First Five Fragments for Friday
Ah, a week of openings (digital poetry journal Gyroscope Review is now open for submissions), preparations (print flash fiction journal Fine Linen is in press), cleaning up (goodbye for now, Christmas tree and ornaments and wrapping paper and cookies), and packing (San Diego is on my horizon). Minnesota was below zero for much of the week and snow fell, schools closed, our dogs curled up into furry lumps.
As I huddled under the blankets to warm my icy toes, I noticed the full moon’s soft yet clear light and subsequent winter shadows on the snow outside our windows. I listened to wind push snow off our roof, sing through our white pine trees, and saw the swirling dance of snowflakes as they sailed on the cold air. This first week in January is the epitome of winter in Minnesota.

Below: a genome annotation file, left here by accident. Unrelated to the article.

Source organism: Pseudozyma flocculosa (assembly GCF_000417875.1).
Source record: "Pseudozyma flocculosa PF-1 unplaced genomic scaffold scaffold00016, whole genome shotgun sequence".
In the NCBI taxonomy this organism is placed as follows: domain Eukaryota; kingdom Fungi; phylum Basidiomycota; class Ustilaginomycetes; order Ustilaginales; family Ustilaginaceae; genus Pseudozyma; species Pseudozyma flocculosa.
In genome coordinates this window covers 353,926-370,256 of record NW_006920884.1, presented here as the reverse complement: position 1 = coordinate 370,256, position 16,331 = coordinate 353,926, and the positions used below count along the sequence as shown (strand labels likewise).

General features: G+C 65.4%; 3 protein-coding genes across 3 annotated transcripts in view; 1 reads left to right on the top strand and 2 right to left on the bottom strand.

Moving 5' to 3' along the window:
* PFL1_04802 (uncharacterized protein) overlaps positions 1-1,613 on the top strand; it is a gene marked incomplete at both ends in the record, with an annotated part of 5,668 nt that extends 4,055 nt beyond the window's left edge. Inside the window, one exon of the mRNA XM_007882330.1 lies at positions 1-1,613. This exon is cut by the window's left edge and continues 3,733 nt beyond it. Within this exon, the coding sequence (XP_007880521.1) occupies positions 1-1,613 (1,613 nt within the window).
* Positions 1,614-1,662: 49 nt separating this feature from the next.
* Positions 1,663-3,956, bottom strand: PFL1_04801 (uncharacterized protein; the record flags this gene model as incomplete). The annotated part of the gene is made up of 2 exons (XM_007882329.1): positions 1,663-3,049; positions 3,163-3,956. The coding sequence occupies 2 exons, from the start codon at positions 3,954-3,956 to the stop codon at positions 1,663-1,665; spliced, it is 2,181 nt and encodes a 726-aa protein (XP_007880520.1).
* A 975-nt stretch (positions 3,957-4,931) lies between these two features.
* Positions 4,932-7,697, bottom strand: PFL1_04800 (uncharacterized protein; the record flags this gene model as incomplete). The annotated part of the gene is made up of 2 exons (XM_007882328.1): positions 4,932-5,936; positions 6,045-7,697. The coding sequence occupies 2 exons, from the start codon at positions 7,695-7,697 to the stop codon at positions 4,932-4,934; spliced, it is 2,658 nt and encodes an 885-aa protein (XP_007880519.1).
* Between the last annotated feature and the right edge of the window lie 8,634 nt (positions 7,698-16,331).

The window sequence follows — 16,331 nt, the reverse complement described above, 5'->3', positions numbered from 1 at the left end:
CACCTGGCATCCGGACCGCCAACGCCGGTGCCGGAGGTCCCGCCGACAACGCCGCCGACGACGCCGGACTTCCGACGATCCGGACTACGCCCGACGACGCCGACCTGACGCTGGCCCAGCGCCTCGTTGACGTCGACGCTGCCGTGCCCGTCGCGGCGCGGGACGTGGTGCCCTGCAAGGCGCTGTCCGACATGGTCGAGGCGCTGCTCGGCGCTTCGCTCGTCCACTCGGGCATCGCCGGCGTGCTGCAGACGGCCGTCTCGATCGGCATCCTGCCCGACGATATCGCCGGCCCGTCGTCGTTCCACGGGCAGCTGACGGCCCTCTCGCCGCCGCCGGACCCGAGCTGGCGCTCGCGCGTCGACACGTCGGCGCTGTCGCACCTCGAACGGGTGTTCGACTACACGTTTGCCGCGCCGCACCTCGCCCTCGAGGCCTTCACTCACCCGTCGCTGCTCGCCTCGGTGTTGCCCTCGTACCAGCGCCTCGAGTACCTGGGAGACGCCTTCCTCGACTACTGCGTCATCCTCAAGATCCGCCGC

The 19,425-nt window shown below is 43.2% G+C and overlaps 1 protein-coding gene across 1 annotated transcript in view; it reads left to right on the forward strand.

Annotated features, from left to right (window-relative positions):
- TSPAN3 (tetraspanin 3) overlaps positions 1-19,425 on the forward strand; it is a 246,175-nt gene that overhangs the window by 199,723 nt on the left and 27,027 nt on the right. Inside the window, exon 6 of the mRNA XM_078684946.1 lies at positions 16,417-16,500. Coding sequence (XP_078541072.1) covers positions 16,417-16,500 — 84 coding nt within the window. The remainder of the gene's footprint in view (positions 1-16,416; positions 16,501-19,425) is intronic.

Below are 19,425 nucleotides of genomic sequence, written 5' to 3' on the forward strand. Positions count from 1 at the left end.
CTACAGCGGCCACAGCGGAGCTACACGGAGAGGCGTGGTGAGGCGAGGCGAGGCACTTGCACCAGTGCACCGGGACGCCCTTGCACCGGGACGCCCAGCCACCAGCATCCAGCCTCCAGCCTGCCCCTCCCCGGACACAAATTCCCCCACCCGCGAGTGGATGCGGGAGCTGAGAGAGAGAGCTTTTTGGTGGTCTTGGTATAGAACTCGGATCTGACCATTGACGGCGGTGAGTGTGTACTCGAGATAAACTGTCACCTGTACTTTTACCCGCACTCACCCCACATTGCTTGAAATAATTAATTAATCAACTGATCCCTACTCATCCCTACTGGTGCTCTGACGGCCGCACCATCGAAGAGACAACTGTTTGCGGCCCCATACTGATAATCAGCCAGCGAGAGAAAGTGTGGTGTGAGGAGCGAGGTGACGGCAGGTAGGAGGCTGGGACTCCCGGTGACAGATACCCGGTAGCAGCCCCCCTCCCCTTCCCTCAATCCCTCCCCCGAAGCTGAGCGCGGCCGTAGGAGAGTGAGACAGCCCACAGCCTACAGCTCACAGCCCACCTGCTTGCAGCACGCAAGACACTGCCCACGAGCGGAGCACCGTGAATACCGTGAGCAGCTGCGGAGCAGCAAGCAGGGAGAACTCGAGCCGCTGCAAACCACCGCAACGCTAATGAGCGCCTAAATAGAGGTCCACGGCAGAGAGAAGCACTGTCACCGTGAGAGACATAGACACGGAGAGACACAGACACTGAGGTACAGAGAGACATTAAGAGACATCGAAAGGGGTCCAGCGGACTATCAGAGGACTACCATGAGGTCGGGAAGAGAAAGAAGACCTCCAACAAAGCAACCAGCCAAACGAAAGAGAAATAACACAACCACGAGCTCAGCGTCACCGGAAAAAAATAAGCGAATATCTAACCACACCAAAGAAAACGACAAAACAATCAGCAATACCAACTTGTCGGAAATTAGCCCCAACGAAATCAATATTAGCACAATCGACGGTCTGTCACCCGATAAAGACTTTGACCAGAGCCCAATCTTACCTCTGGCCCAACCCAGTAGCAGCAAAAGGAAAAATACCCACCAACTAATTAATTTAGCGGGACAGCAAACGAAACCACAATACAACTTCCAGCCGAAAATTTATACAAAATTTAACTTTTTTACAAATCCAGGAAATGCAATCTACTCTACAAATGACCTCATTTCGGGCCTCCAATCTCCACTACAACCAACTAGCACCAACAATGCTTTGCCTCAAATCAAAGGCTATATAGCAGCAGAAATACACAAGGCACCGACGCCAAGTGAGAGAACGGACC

And I am grateful for it. Why? Because I am reminded how lucky I am to have a warm house and clothes, a car that starts, enough food in the cupboard. I am lucky to have work that I love, and people with whom to share everything. I’m not inclined to complain about winter, although I probably would have been happy to skip slipping on ice the week before last and spraining my wrist. I’m much more inclined to notice that stark beauty that winter offers and take that deep inside.
Last week, I talked about winter, too, and its nudge toward introspection. One of the five questions I put out for writers and other artists was the question of how to fill our own creative wells, something I love to think about. So, today, the five fragments are about that. How does one fill their creative well? Here are some ways to get that conversation going.
1. Travel to a place you’ve never been – even if it’s only a block away.
2. Go sleep in your own guest room. What’s the first thing you think when you open your eyes in the morning?
3. Draw a diagram of where you want to go next, whether it’s a physical place or a state of mind.
4. Visit a museum by yourself. No friends/family allowed to accompany you.
5. Schedule at least a day to be offline – no computer, no tablet, no cell phone. And no advance notice to everyone who would try to talk you out of it.
Come back and let readers know what worked for you!
photo courtesy of pixabay.com